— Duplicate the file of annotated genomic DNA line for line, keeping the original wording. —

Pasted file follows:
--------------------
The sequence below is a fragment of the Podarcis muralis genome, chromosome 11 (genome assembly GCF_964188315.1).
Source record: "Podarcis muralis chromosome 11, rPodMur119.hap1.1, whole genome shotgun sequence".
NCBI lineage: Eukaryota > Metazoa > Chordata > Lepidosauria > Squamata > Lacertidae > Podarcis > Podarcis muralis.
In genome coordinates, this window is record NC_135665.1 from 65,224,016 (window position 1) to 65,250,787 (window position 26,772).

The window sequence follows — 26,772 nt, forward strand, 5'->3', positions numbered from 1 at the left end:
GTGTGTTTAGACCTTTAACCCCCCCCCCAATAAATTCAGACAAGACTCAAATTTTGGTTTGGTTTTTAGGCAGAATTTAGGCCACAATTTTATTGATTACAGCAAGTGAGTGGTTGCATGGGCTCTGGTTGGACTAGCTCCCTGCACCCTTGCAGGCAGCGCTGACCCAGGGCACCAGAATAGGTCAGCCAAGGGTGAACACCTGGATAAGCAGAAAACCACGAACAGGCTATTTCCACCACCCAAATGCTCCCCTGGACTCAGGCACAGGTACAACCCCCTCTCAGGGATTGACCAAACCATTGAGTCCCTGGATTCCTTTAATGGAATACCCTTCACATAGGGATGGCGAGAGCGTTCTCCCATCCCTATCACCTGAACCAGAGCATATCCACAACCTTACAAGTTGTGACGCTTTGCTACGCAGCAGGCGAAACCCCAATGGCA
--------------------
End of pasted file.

The sequence below is a fragment of the Podarcis muralis genome, chromosome 11 (genome assembly GCF_964188315.1).
Source record: "Podarcis muralis chromosome 11, rPodMur119.hap1.1, whole genome shotgun sequence".
NCBI lineage: Eukaryota > Metazoa > Chordata > Lepidosauria > Squamata > Lacertidae > Podarcis > Podarcis muralis.
In genome coordinates, this window is record NC_135665.1 from 65,224,016 (window position 1) to 65,250,787 (window position 26,772).

The window sequence follows — 26,772 nt, forward strand, 5'->3', positions numbered from 1 at the left end:
GTGTGTTTAGACCTTTAACCCCCCCCCCAATAAATTCAGACAAGACTCAAATTTTGGTTTGGTTTTTAGGCAGAATTTAGGCCACAATTTTATTGATTACAGCAAGTGAGTGGTTGCATGGGCTCTGGTTGGACTAGCTCCCTGCACCCTTGCAGGCAGCGCTGACCCAGGGCACCAGAATAGGTCAGCCAAGGGTGAACACCTGGATAAGCAGAAAACCACGAACAGGCTATTTCCACCACCCAAATGCTCCCCTGGACTCAGGCACAGGTACAACCCCCTCTCAGGGATTGACCAAACCATTGAGTCCCTGGATTCCTTTAATGGAATACCCTTCACATAGGGATGGCGAGAGCGTTCTCCCATCCCTATCACCTGAACCAGAGCATATCCACAACCTTACAAGTTGTGACGCTTTGCTACGCAGCAGGCGAAACCCCAATGGCA